During Hollywood's Golden Age, in the 1920s and '30s, some of the more sumptuous movie theaters in the world were built in Los Angeles.
If Los Angeles was the movie capital of the world, it seemed reasonable that the city should have appropriate settings in which to show and herald films. Movie fans expected no less. After all, this is where the films were made and where most of the stars lived.
And it was felt by the movie moguls of the time that the theaters should in some way architecturally express the myth and mysteries of the dreams Hollywood plied; that the theaters in effect be dream palaces, designed to help transport viewers into the make-believe world of films.
The result was that many of the theaters took on the look of opulent stage sets, right out of the films themselves. These included Egyptian and Mayan temples, Moorish mosques, Chinese pagodas, Spanish Baroque cathedrals, Gothic castles and Renaissance and Romanesque palazzi, with lavishly ornamented and furnished interiors to match. They were indeed the stuff of dreams.
But time, television, shifting real estate values, the convenience of neighborhood movie houses and the recent rise of multiplex facilities have taken their toll on the palaces. Many have tragically fallen before the wrecker's ball, which apparently is happening to the Beverly Theater on Wilshire Boulevard in Beverly Hills, while others have faded and are being threatened with closure.
Still, Los Angeles has a wealth of these palaces, which, of course, can be seen for the price of a film admission ticket. A few, happily, have been gloriously restored, such as the Wiltern Theatre, at the southeast corner of Western Avenue and Wilshire Boulevard, and most recently the Pacific Crest, 1262 Westwood Blvd. Both are Art Deco-style delights, with the Wiltern now more devoted to music and stage productions and the Crest to first-run films.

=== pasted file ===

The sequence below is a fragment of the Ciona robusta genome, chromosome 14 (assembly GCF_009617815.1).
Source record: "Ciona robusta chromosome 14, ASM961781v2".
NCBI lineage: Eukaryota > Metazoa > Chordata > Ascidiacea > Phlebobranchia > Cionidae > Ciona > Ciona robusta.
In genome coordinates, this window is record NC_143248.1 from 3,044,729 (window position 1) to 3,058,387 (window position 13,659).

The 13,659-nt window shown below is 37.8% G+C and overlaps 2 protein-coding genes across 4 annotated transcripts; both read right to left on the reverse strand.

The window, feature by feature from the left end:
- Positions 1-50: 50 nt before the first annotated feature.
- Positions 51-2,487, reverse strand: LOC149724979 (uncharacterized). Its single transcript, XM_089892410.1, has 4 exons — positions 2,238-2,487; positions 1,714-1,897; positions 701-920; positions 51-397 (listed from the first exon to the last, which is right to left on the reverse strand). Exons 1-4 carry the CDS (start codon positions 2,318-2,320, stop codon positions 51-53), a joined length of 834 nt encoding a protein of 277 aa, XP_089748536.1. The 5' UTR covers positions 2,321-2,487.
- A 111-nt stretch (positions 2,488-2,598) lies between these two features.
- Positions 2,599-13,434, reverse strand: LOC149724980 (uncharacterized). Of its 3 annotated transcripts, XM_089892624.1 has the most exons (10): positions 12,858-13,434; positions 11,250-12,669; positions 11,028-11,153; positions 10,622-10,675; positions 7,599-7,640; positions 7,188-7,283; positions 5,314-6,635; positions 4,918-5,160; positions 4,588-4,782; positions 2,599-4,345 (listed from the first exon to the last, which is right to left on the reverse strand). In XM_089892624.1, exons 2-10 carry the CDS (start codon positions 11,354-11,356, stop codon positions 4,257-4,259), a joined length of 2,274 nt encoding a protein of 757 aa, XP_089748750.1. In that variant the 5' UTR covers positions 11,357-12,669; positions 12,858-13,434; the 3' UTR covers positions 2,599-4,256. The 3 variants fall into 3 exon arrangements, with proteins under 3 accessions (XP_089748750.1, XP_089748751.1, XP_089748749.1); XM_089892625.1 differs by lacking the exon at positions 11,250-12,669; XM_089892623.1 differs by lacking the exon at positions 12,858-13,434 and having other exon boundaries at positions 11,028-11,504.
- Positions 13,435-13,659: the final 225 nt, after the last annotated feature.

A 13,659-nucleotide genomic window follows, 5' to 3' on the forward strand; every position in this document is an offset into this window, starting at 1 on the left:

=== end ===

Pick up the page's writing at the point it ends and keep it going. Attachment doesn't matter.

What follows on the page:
To focus a spotlight on these evocative landmarks and rally support for their preservation, the Los Angeles Conservancy once again is hosting a Wednesday-night series of classic films and live entertainment, beginning July 27, for four weeks at select theaters.
The first setting of the series will be the Orpheum Theater, 842 S. Broadway, a Baroque-styled and Art Deco-detailed extravaganza where Harold Lloyd's "Safety Last" will be featured, along with organist Gaylord Carter on the Wurlitzer. Much of the Lloyd film was shot in the downtown area.
On Aug. 3 the series moves to South Pasadena and the Spanish Baroque-styled Rialto Theater, 1023 Fair Oaks Ave. On display there in addition to the theater's rich interior will be Jean Harlow in "Bombshell," and an illustrated tour of the early studios narrated by film archivist Marc Wanamaker.
It's back to downtown on Aug. 10 to the pre-Columbian-styled Mayan Theater, 1044 S. Hill St., for a showing of "That Night in Rio," with Carmen Miranda, and a performance of the Xipe Totec Aztec Dancers.
While it is the interiors of the Orpheum and Rialto that are their most attractive elements--you have to go into these two theaters to really appreciate them--the architectural focus of the Mayan is its decorated cast-concrete, sculptured facade. Pure fancy in a not particularly pure setting.
The last offering in the series will be Aug. 17 at the Wiltern Theatre, 3790 Wilshire Blvd., and will feature a rare showing of Busby Berkeley's "Footlight Parade." Curtain time for each event is 8 p.m.
Because of the popularity of the series last year, which attracted some 6,000 people, the call is going out early for reservations. Tickets for the four-event series are $35 for conservancy members and $42 for the public, or $10 and $12, respectively, for single showings. Tickets at the door (if available) will cost $12. For information and reservations, contact the conservancy at 433 S. Spring St., Suite 1024, Los Angeles 90013, or call (213) 623-2489.